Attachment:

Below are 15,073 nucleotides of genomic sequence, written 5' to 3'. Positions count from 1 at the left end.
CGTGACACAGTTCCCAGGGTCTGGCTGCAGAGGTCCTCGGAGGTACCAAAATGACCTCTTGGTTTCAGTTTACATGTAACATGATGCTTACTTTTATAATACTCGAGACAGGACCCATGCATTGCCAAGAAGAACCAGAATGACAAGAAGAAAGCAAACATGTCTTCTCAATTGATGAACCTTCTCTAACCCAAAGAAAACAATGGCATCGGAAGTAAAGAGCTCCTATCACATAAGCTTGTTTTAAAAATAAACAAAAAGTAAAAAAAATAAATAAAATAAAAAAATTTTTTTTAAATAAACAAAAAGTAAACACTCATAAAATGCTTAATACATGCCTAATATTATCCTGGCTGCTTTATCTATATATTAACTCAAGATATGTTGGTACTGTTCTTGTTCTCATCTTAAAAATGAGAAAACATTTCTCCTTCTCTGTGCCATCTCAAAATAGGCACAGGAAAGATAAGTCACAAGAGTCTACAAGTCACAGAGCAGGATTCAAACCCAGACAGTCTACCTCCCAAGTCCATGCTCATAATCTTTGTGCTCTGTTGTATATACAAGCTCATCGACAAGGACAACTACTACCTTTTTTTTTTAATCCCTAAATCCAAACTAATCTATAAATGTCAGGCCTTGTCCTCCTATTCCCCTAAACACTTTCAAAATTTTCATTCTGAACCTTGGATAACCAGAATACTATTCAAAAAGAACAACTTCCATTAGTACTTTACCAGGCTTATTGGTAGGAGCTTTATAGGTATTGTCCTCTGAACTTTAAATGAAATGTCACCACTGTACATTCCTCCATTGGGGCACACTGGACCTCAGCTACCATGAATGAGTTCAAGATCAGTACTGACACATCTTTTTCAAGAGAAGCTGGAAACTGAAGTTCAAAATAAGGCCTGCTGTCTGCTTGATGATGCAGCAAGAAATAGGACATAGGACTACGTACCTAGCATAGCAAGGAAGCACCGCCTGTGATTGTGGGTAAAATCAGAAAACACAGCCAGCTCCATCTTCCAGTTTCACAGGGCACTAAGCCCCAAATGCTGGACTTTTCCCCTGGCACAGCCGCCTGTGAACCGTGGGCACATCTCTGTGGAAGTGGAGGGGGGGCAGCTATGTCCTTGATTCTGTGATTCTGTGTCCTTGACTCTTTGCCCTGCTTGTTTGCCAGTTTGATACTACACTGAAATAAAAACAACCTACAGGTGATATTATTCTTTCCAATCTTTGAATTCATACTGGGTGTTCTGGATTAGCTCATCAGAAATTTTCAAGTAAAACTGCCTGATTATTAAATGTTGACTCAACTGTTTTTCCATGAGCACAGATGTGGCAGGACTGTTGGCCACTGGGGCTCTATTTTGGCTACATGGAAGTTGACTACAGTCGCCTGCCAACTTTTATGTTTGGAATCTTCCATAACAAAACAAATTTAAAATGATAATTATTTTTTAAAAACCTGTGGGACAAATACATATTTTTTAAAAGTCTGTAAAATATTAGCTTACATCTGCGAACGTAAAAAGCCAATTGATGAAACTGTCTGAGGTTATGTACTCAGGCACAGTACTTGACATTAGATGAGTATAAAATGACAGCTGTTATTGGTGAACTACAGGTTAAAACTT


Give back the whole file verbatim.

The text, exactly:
Below are 15,073 nucleotides of genomic sequence, written 5' to 3'. Positions count from 1 at the left end.
CGTGACACAGTTCCCAGGGTCTGGCTGCAGAGGTCCTCGGAGGTACCAAAATGACCTCTTGGTTTCAGTTTACATGTAACATGATGCTTACTTTTATAATACTCGAGACAGGACCCATGCATTGCCAAGAAGAACCAGAATGACAAGAAGAAAGCAAACATGTCTTCTCAATTGATGAACCTTCTCTAACCCAAAGAAAACAATGGCATCGGAAGTAAAGAGCTCCTATCACATAAGCTTGTTTTAAAAATAAACAAAAAGTAAAAAAAATAAATAAAATAAAAAAATTTTTTTTAAATAAACAAAAAGTAAACACTCATAAAATGCTTAATACATGCCTAATATTATCCTGGCTGCTTTATCTATATATTAACTCAAGATATGTTGGTACTGTTCTTGTTCTCATCTTAAAAATGAGAAAACATTTCTCCTTCTCTGTGCCATCTCAAAATAGGCACAGGAAAGATAAGTCACAAGAGTCTACAAGTCACAGAGCAGGATTCAAACCCAGACAGTCTACCTCCCAAGTCCATGCTCATAATCTTTGTGCTCTGTTGTATATACAAGCTCATCGACAAGGACAACTACTACCTTTTTTTTTTAATCCCTAAATCCAAACTAATCTATAAATGTCAGGCCTTGTCCTCCTATTCCCCTAAACACTTTCAAAATTTTCATTCTGAACCTTGGATAACCAGAATACTATTCAAAAAGAACAACTTCCATTAGTACTTTACCAGGCTTATTGGTAGGAGCTTTATAGGTATTGTCCTCTGAACTTTAAATGAAATGTCACCACTGTACATTCCTCCATTGGGGCACACTGGACCTCAGCTACCATGAATGAGTTCAAGATCAGTACTGACACATCTTTTTCAAGAGAAGCTGGAAACTGAAGTTCAAAATAAGGCCTGCTGTCTGCTTGATGATGCAGCAAGAAATAGGACATAGGACTACGTACCTAGCATAGCAAGGAAGCACCGCCTGTGATTGTGGGTAAAATCAGAAAACACAGCCAGCTCCATCTTCCAGTTTCACAGGGCACTAAGCCCCAAATGCTGGACTTTTCCCCTGGCACAGCCGCCTGTGAACCGTGGGCACATCTCTGTGGAAGTGGAGGGGGGGCAGCTATGTCCTTGATTCTGTGATTCTGTGTCCTTGACTCTTTGCCCTGCTTGTTTGCCAGTTTGATACTACACTGAAATAAAAACAACCTACAGGTGATATTATTCTTTCCAATCTTTGAATTCATACTGGGTGTTCTGGATTAGCTCATCAGAAATTTTCAAGTAAAACTGCCTGATTATTAAATGTTGACTCAACTGTTTTTCCATGAGCACAGATGTGGCAGGACTGTTGGCCACTGGGGCTCTATTTTGGCTACATGGAAGTTGACTACAGTCGCCTGCCAACTTTTATGTTTGGAATCTTCCATAACAAAACAAATTTAAAATGATAATTATTTTTTAAAAACCTGTGGGACAAATACATATTTTTTAAAAGTCTGTAAAATATTAGCTTACATCTGCGAACGTAAAAAGCCAATTGATGAAACTGTCTGAGGTTATGTACTCAGGCACAGTACTTGACATTAGATGAGTATAAAATGACAGCTGTTATTGGTGAACTACAGGTTAAAACTT